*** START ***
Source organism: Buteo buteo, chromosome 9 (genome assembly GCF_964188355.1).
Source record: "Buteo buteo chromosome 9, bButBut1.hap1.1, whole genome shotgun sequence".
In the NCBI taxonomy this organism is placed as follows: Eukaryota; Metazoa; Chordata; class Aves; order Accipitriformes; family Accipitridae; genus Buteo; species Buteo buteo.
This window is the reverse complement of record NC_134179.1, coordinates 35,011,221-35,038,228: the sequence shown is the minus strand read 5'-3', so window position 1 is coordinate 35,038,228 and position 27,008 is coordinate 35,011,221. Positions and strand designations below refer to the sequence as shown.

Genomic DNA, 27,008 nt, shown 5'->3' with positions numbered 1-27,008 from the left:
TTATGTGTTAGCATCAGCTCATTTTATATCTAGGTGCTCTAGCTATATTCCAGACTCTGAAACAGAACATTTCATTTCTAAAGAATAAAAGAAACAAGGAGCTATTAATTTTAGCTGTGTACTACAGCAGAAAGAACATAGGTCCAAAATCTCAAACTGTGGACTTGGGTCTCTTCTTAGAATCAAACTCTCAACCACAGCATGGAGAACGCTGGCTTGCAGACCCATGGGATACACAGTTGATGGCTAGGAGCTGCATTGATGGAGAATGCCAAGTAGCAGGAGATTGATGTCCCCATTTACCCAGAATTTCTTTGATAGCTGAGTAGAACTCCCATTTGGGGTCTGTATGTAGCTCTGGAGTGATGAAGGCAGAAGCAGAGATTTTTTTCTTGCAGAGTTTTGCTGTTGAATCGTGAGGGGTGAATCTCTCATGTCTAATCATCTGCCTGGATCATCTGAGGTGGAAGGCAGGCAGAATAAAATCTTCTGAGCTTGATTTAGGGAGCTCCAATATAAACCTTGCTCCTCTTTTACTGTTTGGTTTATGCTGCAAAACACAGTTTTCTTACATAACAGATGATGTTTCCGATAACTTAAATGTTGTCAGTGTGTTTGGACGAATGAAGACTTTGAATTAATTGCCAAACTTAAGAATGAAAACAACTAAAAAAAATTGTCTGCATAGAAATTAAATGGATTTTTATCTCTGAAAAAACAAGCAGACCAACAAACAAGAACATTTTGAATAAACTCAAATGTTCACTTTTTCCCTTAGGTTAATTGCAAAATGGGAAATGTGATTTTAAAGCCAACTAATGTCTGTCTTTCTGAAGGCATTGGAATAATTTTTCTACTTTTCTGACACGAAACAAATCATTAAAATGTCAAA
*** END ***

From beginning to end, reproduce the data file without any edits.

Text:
Source organism: Buteo buteo, chromosome 9 (genome assembly GCF_964188355.1).
Source record: "Buteo buteo chromosome 9, bButBut1.hap1.1, whole genome shotgun sequence".
In the NCBI taxonomy this organism is placed as follows: Eukaryota; Metazoa; Chordata; class Aves; order Accipitriformes; family Accipitridae; genus Buteo; species Buteo buteo.
This window is the reverse complement of record NC_134179.1, coordinates 35,011,221-35,038,228: the sequence shown is the minus strand read 5'-3', so window position 1 is coordinate 35,038,228 and position 27,008 is coordinate 35,011,221. Positions and strand designations below refer to the sequence as shown.

Genomic DNA, 27,008 nt, shown 5'->3' with positions numbered 1-27,008 from the left:
TTATGTGTTAGCATCAGCTCATTTTATATCTAGGTGCTCTAGCTATATTCCAGACTCTGAAACAGAACATTTCATTTCTAAAGAATAAAAGAAACAAGGAGCTATTAATTTTAGCTGTGTACTACAGCAGAAAGAACATAGGTCCAAAATCTCAAACTGTGGACTTGGGTCTCTTCTTAGAATCAAACTCTCAACCACAGCATGGAGAACGCTGGCTTGCAGACCCATGGGATACACAGTTGATGGCTAGGAGCTGCATTGATGGAGAATGCCAAGTAGCAGGAGATTGATGTCCCCATTTACCCAGAATTTCTTTGATAGCTGAGTAGAACTCCCATTTGGGGTCTGTATGTAGCTCTGGAGTGATGAAGGCAGAAGCAGAGATTTTTTTCTTGCAGAGTTTTGCTGTTGAATCGTGAGGGGTGAATCTCTCATGTCTAATCATCTGCCTGGATCATCTGAGGTGGAAGGCAGGCAGAATAAAATCTTCTGAGCTTGATTTAGGGAGCTCCAATATAAACCTTGCTCCTCTTTTACTGTTTGGTTTATGCTGCAAAACACAGTTTTCTTACATAACAGATGATGTTTCCGATAACTTAAATGTTGTCAGTGTGTTTGGACGAATGAAGACTTTGAATTAATTGCCAAACTTAAGAATGAAAACAACTAAAAAAAATTGTCTGCATAGAAATTAAATGGATTTTTATCTCTGAAAAAACAAGCAGACCAACAAACAAGAACATTTTGAATAAACTCAAATGTTCACTTTTTCCCTTAGGTTAATTGCAAAATGGGAAATGTGATTTTAAAGCCAACTAATGTCTGTCTTTCTGAAGGCATTGGAATAATTTTTCTACTTTTCTGACACGAAACAAATCATTAAAATGTCAAA